“I had some free time on my hands and I said, ‘I will go down there on an exploratory mission,’” recalled Dominguez, saying Chinandega reminded him of the small town in Cuba where he grew up. “I loved the country from the first time I went there.”
The U.S. Environmental Protection Agency banned use of DBCP in 1979. Dole has been battling litigation over its use of the pesticide since the 1980s, when plaintiff lawyers began filing claims against the company and the chemical’s manufacturers in U.S. courts alleging that exposure to the pesticide caused sterility in banana plantation workers.
Dominguez and a local lawyer set up an office in Chinandega called Oficinas Legales Para los Bananeros (Law Offices of the Banana Workers) and began searching for potential clients. He said he spent seven figures on the Nicaraguan operation. He developed an eight-part vetting process that included testing sperm samples and interviewing potential clients to determine whether they worked on banana farms.
Dominguez said the competition for clients among attorneys was so fierce that a lawyer from a U.S. law firm threatened to sue him in a dispute over who represented whom.
Dominguez was told by Nicaraguan businessmen and politicians that some of the potential plaintiffs were people who had never worked on banana farms. So he began reviewing his own tests and some of the results raised red flags. He then set up three separate labs inside his law offices to make sure each test was legitimate.
“We were running a well-organized ship,” Dominguez said. “I was always on national radio saying, ‘We don’t commit fraud here. Anyone who thinks they can pull the wool over the eye of the American corporations and say they were a banana worker when they weren’t a banana worker, they need to get out because that’s a crime.’”
All the while, Dominguez loved the time he was spending in Nicaragua. He bought a 24-room hotel in Chinandega and fell in love with a Nicaraguan woman he met at the airport. They now have a 4-year-old son and were married in 2009; they held one ceremony at the Beverly Hills Hotel and a second in Nicaragua. They’re now living near his office in a Mid-Wilshire high-rise while his Los Feliz home is being renovated.
Dominguez filed his first American lawsuit against Dole in Los Angeles Superior Court in 2004. (Also participating was a Sacramento firm, which was not accused of any wrongdoing.) The suit alleged that the food company knowingly used the DBCP pesticide after it was banned by the EPA and that Nicaraguan banana plantation workers became sterile as a result. The suit started with 25 plaintiffs, but 13 were dismissed because there were inconsistencies in their stories.
When the suit went to trial in 2007, it was the first time a U.S. jury was deciding whether Dole knowingly used DBCP and that Nicaraguan banana workers were sterilized as a result of exposure to the chemical. The jury awarded $2.3 million to six of the 12 plaintiffs.
By then, Dominguez had filed two other suits against Dole. But before those cases made their way to a jury, a secret witness came forward claiming two plaintiffs in the first suit never worked on banana farms and lied during testimony.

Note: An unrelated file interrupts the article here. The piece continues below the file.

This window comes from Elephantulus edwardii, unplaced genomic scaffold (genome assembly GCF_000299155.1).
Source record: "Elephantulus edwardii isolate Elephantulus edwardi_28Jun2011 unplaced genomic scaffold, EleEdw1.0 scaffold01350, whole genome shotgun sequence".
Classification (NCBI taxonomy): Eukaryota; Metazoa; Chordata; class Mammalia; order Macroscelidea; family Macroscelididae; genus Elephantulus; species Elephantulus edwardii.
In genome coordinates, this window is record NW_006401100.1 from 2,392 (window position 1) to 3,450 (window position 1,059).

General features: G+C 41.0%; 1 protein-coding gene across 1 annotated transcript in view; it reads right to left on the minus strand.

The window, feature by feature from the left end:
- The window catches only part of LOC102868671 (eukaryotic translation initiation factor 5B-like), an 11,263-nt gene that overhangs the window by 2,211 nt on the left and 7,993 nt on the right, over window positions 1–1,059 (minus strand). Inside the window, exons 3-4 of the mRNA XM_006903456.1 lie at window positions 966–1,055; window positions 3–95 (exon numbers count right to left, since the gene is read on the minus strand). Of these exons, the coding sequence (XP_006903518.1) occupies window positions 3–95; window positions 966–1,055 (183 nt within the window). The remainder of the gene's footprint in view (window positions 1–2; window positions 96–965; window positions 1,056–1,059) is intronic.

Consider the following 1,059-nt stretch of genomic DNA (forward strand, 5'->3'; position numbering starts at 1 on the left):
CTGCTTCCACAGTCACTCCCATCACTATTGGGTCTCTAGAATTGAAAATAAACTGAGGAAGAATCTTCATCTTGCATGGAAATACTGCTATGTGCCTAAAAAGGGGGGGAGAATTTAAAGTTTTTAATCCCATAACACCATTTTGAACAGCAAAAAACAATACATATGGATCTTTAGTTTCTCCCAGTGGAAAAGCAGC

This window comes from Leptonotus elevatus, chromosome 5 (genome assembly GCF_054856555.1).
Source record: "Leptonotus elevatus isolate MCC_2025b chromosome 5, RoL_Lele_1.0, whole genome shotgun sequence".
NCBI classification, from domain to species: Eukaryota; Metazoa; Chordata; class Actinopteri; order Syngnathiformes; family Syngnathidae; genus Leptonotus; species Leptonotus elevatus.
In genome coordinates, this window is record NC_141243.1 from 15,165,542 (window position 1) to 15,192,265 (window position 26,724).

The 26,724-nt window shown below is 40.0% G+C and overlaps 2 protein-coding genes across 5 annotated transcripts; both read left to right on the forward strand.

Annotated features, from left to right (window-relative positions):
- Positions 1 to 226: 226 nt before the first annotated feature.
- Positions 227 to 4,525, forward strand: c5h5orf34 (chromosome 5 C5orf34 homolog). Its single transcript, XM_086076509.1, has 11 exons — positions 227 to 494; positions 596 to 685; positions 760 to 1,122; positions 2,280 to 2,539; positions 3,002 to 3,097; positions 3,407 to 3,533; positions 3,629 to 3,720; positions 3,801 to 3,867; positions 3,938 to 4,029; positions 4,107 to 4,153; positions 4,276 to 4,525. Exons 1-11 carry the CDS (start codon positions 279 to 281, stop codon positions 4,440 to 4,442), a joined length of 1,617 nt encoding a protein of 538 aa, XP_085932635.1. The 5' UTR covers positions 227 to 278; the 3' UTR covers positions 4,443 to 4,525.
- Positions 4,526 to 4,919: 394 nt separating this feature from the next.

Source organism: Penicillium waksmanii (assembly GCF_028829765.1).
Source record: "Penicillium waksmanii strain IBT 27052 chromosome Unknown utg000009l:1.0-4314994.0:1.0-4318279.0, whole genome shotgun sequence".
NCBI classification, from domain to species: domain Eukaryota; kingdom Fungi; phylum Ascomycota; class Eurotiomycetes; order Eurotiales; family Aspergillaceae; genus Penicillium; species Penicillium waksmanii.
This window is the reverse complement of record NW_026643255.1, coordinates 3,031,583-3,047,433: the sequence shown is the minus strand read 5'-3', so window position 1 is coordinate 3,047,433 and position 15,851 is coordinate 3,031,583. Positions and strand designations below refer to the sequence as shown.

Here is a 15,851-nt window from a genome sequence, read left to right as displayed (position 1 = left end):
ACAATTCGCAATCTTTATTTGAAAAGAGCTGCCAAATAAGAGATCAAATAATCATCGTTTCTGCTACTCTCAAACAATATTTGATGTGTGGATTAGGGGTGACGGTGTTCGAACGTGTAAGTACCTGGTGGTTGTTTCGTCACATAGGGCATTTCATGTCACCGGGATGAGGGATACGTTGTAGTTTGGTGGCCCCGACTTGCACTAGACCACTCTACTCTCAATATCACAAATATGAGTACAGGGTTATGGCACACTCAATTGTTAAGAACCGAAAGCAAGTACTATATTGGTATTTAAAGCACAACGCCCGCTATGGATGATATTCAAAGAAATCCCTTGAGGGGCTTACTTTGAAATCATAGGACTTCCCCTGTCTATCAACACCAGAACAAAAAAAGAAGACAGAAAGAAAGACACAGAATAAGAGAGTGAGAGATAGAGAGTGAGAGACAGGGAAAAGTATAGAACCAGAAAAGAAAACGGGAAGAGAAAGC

Dole investigators searched for more witnesses in Nicaragua who could corroborate the fraud allegations. Dominguez claims the investigators approached his clients, posing as his representatives in order to convince them to sign documents they didn’t understand. He also says the investigators promised money in exchange for his clients’ signatures.
In its statement to the Business Journal, Dole denied those allegations.
In 2009, Chaney staged hearings to evaluate testimony by 27 secret witnesses who claimed Dominguez and people who worked at his Nicaraguan law firm coached clients to make false claims that they worked on banana farms, forged work certificates and faked lab results. Witnesses claimed that Dominguez and others, including a Nicaraguan judge, met in March 2003 to plan the massive fraud.
Dominguez denies being in Nicaragua that month. Furthermore, he said it’s ridiculous to think he would invest so much time and money to bring fraudulent claims against Dole and its top-flight lawyers. Many of the clients he represented had limited education, making it even more unlikely that he could have been successful in coaching them to lie.
“You think I’m going to take the time to educate someone on how to be a banana worker,” Dominguez said, “and carry that lie out for two-and-a-half days when they are being asked questions by some of the best lawyers in the United States?”
As a result of the fraud allegations, Chaney threw out the second and third suits. She reversed the $2.3 million jury verdict in 2010. She referred him to the State Bar for discipline. She called the feds on him.
Meanwhile, Dominguez’s associate in Nicaragua, Antonio Hernandez Ordenana, continues to fight Dole in courts there. Dominguez said there are currently cases pending against the food giant in Nicaraguan courts.
Looking back, he said he wasn’t served well by a documentary made by Swedish filmmaker Fredrik Gertten. It made him look like a high-powered L.A. wheeler-dealer whose honesty could easily be called into question.
Dominguez met Gertten in Nicaragua and agreed to participate in the film after some hesitation. In “Bananas!,” Dominguez is shown driving his Ferrari down the streets of Los Angeles, listening to Cuban music and smoking cigars.
“I’m not that happy about the way he portrayed me,” Dominguez said. “But it’s fine.”
In 2009, the documentary debuted at the Los Angeles Film Festival to much controversy. It was pulled from competition, a letter explaining why the film was not eligible for an award was read before its screening, and a video featuring Dole’s response to the film was shown.
Would Dominguez do it all again? Probably. But differently.
“I’m a fighter,” he said. “The thing is, you learn lessons. You can’t fight Goliath with a David. That doesn’t work.”